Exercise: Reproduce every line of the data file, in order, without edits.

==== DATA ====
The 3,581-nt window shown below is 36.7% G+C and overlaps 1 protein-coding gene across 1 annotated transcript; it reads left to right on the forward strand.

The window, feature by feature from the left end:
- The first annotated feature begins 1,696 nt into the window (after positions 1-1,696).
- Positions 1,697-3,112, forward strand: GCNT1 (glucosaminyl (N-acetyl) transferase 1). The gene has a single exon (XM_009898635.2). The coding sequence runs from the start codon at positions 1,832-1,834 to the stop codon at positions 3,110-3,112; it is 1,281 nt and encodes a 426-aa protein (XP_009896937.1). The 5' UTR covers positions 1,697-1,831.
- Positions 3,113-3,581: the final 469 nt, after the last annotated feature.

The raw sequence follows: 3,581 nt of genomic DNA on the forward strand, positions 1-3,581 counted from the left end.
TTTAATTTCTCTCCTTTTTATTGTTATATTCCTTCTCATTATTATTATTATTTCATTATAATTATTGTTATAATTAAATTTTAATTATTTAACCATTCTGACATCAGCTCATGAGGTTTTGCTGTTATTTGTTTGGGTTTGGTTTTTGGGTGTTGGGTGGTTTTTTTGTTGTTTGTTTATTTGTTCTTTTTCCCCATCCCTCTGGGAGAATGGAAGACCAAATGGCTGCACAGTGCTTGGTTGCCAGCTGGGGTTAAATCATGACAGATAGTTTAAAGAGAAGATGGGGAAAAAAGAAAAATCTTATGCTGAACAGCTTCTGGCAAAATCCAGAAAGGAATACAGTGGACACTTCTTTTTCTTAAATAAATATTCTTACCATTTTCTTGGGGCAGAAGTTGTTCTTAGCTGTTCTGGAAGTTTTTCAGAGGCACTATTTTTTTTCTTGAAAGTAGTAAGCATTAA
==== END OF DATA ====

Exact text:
The 3,581-nt window shown below is 36.7% G+C and overlaps 1 protein-coding gene across 1 annotated transcript; it reads left to right on the forward strand.

The window, feature by feature from the left end:
- The first annotated feature begins 1,696 nt into the window (after positions 1-1,696).
- Positions 1,697-3,112, forward strand: GCNT1 (glucosaminyl (N-acetyl) transferase 1). The gene has a single exon (XM_009898635.2). The coding sequence runs from the start codon at positions 1,832-1,834 to the stop codon at positions 3,110-3,112; it is 1,281 nt and encodes a 426-aa protein (XP_009896937.1). The 5' UTR covers positions 1,697-1,831.
- Positions 3,113-3,581: the final 469 nt, after the last annotated feature.

The raw sequence follows: 3,581 nt of genomic DNA on the forward strand, positions 1-3,581 counted from the left end.
TTTAATTTCTCTCCTTTTTATTGTTATATTCCTTCTCATTATTATTATTATTTCATTATAATTATTGTTATAATTAAATTTTAATTATTTAACCATTCTGACATCAGCTCATGAGGTTTTGCTGTTATTTGTTTGGGTTTGGTTTTTGGGTGTTGGGTGGTTTTTTTGTTGTTTGTTTATTTGTTCTTTTTCCCCATCCCTCTGGGAGAATGGAAGACCAAATGGCTGCACAGTGCTTGGTTGCCAGCTGGGGTTAAATCATGACAGATAGTTTAAAGAGAAGATGGGGAAAAAAGAAAAATCTTATGCTGAACAGCTTCTGGCAAAATCCAGAAAGGAATACAGTGGACACTTCTTTTTCTTAAATAAATATTCTTACCATTTTCTTGGGGCAGAAGTTGTTCTTAGCTGTTCTGGAAGTTTTTCAGAGGCACTATTTTTTTTCTTGAAAGTAGTAAGCATTAA